Log in
Pernicious Anaemia Society
17,124 members11,852 posts

SI B12 - needle size?


I’ve recently started to SI B12. Following the advice/recommendations given on the Forum, I’m using a BD Microlance 23G x1” blue needle. Is 1” sufficient for intramuscular? I inject into the thigh and I’m a slim female. Thanks

The ability to reply to this post has been turned off.
34 Replies

Yes, they should be fine (same as I use). The important thing is to make sure that you inject at 90 degrees so that you go directly down into the muscle.


Yes I do that. Thanks Foggyme.

1 like

If I were you I would get a finer needle i.e. with a higher gauge number . You can get a1 inch 25 gauge needle from Medisave , a 1 1/2 inch 27 gauge needle from Excange supplies . I found a1 inch 30 gauge needle at Bulk Syringes .com (in USA ) but they worked out very expensive with shipping . . Nevertheless , the 30 gauge needle is amazing —cannot feel a thing at all! Will only inject slowly though because of the fineness of the needle -but it suits me like no other .

1 like


1 like

Thanks Wedgewood, I'll look into it.

1 like

Hi Wedgewood and pas250218. Just a word of caution about the use of fine gauge needles (25G and above) for IM injections.

These very fine gauge needles are not manufactured or designed for IM injections. Rather, they are used for intradermal, interocular, dental and subcutaneous injections etc. In other words, for any type of injection that goes into less dense or fibrous tissue.

Because the needles are finer there is a greater risk of bending or snapping when used for deep IM injections - also a potential issue if the muscle goes into spasm during the injection (rare, but it does happen). And because the needles are so fine, there's also the risk of blow-back during the injection (blow-back is when too much pressure on the syringe plunger causes a pressure build up because the fluid cannot get into the muscle quickly enough, the needle and syring blow apart, wasting B12 and making it impossible to determine how much of the dose has actually been injected.

Here's a link to more information about needle selection:


And here’s a link to further information (chart on page eight that details different needle size/gauge and uses etc. And good for needle / syringe types - haven’t read the bits on injection technique so can't comment on that)


I know that these needle gauges suit you Wedgewood and am also aware of one other person who uses them ( Cetus) And yes, finer gauge needles can be less painful - but there are more risks associated with their use for IM injections and it's not something that manufacturers or healthcare professional recommend.

I certainly wouldn't recommend them for anyone new to self-injections - in fact, sorry to say, I wouldn't recommend needles with this thin gauge for IM injections at all. It introduces extra levels of unnecessary risk.

Not trying to rain on your injection parade wedgewood...Know you've been doing this for a while and are a practised hand...and this obviously suits you.

Just wasn't sure if you were aware of the additional risks and also want to make others aware of the potential problems associated with using needles outside the bounds of manufacturers (and medical) recommendations / advice 😉.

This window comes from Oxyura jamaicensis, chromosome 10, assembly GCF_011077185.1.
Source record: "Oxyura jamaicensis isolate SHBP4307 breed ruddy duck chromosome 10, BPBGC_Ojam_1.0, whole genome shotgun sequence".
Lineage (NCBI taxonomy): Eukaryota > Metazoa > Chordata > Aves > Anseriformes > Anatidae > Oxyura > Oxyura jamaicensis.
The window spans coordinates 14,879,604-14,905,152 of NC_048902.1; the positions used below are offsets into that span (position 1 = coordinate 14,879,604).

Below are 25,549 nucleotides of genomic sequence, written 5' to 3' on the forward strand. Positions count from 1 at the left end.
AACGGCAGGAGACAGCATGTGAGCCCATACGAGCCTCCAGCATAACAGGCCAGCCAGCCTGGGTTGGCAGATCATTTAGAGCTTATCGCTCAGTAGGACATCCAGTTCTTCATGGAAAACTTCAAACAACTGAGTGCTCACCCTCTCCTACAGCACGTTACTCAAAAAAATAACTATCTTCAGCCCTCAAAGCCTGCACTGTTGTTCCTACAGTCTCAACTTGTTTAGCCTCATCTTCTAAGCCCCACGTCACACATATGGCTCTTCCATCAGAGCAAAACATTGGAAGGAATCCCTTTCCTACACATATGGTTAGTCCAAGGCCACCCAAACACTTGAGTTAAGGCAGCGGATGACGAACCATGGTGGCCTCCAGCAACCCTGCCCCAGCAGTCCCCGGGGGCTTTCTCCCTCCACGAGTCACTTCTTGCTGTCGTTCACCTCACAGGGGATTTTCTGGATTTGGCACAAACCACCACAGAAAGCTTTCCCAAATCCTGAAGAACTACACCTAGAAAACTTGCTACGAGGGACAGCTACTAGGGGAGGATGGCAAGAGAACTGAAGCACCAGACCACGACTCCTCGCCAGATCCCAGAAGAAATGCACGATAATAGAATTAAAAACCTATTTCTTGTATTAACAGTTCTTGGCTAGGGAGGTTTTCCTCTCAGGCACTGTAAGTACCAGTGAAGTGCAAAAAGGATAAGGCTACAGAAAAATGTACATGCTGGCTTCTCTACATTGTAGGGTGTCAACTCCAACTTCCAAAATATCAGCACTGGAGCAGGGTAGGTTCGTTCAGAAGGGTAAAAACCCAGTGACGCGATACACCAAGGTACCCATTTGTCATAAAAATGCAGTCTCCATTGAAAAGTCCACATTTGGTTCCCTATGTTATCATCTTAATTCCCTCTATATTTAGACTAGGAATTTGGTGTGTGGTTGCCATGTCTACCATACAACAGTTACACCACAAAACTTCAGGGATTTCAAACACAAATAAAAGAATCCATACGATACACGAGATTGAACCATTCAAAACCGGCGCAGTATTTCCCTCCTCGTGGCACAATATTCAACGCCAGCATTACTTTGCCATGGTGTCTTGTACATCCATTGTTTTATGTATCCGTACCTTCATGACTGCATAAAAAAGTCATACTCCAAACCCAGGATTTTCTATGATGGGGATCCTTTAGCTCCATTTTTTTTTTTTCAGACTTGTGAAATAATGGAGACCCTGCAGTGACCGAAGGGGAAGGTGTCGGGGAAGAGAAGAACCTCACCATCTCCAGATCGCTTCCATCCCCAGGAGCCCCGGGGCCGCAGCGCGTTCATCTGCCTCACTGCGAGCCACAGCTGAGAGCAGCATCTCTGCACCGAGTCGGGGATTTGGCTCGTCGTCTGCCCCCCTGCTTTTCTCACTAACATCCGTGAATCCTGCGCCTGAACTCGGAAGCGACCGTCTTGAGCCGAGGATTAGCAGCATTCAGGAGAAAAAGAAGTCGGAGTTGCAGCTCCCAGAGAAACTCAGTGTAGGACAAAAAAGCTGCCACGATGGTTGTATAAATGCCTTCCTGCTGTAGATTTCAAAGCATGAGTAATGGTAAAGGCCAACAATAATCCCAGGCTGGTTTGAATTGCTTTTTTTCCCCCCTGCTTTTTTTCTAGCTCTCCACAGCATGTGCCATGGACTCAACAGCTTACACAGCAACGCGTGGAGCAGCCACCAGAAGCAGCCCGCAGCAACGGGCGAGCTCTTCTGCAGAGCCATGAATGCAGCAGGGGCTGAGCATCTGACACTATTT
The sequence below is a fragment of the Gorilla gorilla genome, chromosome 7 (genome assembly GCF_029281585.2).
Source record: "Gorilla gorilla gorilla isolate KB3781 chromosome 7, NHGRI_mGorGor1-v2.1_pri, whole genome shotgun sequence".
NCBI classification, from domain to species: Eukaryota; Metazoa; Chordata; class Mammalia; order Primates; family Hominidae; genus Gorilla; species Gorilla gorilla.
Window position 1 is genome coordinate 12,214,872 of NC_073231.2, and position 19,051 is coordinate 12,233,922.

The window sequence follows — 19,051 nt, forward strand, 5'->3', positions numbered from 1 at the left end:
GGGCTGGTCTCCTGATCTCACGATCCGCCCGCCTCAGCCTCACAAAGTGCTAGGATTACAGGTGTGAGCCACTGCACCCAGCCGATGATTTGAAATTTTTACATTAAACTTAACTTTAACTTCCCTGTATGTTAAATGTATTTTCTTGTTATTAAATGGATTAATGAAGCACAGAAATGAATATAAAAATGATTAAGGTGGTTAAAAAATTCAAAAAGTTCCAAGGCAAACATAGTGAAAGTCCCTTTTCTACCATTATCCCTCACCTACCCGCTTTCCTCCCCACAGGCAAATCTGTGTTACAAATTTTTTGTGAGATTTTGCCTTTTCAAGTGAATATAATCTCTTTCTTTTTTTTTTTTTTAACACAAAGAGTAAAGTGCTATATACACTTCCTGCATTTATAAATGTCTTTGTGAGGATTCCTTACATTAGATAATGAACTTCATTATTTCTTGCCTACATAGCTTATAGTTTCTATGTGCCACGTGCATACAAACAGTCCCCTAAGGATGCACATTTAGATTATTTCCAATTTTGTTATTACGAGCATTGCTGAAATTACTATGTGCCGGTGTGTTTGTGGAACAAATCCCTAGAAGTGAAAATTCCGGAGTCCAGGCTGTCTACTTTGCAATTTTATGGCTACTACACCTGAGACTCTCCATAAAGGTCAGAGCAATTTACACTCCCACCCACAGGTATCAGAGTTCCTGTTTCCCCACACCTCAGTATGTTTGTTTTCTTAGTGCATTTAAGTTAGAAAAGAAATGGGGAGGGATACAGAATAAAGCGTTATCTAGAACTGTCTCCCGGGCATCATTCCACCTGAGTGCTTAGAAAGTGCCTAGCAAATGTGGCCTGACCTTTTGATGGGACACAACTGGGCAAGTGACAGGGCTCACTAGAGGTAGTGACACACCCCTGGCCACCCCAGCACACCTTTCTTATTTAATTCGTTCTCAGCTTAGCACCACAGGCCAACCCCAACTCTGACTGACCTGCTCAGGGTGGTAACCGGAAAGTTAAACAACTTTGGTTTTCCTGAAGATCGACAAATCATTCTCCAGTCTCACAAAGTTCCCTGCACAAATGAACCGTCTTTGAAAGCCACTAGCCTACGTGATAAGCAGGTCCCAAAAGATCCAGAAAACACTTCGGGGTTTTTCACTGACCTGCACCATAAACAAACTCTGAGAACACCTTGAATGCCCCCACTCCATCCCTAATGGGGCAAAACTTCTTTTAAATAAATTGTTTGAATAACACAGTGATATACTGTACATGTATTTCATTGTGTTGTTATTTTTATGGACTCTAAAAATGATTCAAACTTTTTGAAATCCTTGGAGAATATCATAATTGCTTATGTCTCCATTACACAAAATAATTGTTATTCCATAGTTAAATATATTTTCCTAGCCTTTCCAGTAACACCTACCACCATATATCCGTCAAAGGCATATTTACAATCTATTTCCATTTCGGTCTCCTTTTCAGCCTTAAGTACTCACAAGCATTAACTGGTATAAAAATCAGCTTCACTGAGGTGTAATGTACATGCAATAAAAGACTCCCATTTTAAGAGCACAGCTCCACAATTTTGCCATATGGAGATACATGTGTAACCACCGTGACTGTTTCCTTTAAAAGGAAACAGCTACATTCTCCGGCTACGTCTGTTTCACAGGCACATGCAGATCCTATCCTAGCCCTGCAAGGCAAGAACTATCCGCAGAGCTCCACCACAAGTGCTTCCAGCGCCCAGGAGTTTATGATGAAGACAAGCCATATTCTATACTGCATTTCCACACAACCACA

1 like

Yes you are right to point out the dangers involved Foggyme . I’m always very aware of them when I inject . But the difference with using the 30 gauge is enormous . Yes they are sold for use in dentistry . I think it’s best if I don’t recommend their use . I wish I hadn’t now . Thanks for pointing this out .


Hi Foggyme and wedgewood !

Thank you for your information on the smaller needles. I was aware of the problems of smaller needles but didn't think about warning people and feel I should have done.

I for one find the smaller needles (I now use 26G x 1") sooo much better that I would rather be aware of the risks and take extra care.

Some of it depends on how often you are injecting - if it's frequently then you get plenty of practice and the reduced bruising and tissue scaring is well worth it.

Please, Foggyme, would you consider the option of making people aware of the possilities AND potential risks of using finer needles? I agree it shouldn't be done without the caveat but it has made such a difference to my mornings (and probably my legs long term) that I would like to give others the chance to decide for themselves.

I believe Ashmead's Kernel posted some time ago about problems with tissue scarring over a long time and I am keen to avoid that if my aim of injections is to keep me alive for lots more years to come!! 😁 x

1 like

Hi deniseinmilden. Understand perfectly what you're saying. As I said in my reply to Wedgewood, I’m a great believer in in freedom of information....and speech..and...well...most things really. Enough information to make informed decisions etc....

I know that some people do use finer needles and that’s their choice (as it should be) but this is a tricky subject.

As an Admin, I cannot advise using dental / subcutaneous needles for IM injections - something that is contra to manufacturers / medical advice (and yes, medical advice is a problem for many here, but we're talking medical equipment that has been tested and assured for certain uses only😉).

Another potential problem is that we cannot make judgements in the forum about who could perhaps manage this safely...and who couldn’t.

If members of the forum wish to discuss this, then that’s their prerogative. But I'd suggest ALWAYS putting in the caveats and warnings...and if these are absent, then an Admin (if they spot the post) will probably pop up and advise against it (as we should).

Interestingly, the PAS are currently pulling together a research project to examine the differences in efficacy between SC and IM injection of B12 (never been properly researched before). It's hoped that if research evidence supports the notion that SC is as effective as IM injections for the delivery of B12, then this will eventually lead to a position whereby GPs are able to prescribe SC B12 for self-injection (as per with diabetics). And what a happy day that would be.